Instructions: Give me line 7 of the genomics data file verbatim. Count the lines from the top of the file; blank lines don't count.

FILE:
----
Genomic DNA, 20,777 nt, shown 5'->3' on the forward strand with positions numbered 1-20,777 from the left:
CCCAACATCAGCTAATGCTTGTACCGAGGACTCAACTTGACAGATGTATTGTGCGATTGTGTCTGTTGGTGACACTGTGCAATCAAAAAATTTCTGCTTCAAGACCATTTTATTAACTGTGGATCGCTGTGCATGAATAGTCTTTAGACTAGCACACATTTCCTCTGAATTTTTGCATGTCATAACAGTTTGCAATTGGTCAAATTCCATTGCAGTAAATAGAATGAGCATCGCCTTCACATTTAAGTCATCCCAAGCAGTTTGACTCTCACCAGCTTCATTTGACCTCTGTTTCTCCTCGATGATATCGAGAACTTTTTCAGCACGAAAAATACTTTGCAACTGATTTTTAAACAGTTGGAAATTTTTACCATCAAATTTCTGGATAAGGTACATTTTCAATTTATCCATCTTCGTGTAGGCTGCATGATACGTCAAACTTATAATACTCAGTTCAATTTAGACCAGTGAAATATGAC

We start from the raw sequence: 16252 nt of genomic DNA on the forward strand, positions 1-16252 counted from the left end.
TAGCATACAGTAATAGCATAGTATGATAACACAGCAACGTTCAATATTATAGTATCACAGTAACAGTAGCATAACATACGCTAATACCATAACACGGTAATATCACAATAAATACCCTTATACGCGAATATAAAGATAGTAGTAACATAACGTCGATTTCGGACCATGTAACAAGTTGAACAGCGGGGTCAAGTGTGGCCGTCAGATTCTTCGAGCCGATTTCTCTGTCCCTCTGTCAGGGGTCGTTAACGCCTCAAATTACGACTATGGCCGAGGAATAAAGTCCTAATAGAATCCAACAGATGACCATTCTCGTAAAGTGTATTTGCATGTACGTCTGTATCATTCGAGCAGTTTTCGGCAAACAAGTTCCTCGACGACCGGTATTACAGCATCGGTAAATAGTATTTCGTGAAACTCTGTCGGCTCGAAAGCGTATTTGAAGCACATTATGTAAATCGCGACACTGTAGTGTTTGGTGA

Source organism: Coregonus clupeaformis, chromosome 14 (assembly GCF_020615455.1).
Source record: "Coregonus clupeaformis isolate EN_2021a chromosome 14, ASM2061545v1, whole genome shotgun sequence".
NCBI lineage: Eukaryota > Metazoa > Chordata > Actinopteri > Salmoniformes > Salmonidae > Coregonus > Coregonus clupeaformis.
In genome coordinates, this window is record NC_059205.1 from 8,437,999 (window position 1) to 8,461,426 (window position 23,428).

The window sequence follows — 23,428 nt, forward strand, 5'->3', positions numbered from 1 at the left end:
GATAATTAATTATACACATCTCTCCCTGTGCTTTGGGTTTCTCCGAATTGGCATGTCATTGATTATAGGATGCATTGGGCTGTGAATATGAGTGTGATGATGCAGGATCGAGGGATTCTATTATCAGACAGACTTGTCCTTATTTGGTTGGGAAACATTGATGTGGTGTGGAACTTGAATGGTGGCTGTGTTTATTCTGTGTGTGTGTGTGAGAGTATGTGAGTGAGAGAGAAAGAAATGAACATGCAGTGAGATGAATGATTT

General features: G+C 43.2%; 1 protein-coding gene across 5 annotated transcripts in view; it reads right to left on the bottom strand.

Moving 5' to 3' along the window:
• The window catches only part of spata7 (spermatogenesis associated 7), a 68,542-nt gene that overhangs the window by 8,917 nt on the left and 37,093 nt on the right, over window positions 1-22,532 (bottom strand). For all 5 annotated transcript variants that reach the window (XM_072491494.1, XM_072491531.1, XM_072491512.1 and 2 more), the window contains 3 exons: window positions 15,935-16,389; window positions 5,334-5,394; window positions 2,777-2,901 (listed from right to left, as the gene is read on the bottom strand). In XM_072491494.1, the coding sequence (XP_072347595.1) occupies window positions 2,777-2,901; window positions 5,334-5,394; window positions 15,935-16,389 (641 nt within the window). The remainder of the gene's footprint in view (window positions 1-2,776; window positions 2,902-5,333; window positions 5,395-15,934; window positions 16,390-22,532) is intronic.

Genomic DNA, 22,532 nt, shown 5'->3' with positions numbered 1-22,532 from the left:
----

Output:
NCBI lineage: Eukaryota > Metazoa > Chordata > Actinopteri > Salmoniformes > Salmonidae > Coregonus > Coregonus clupeaformis.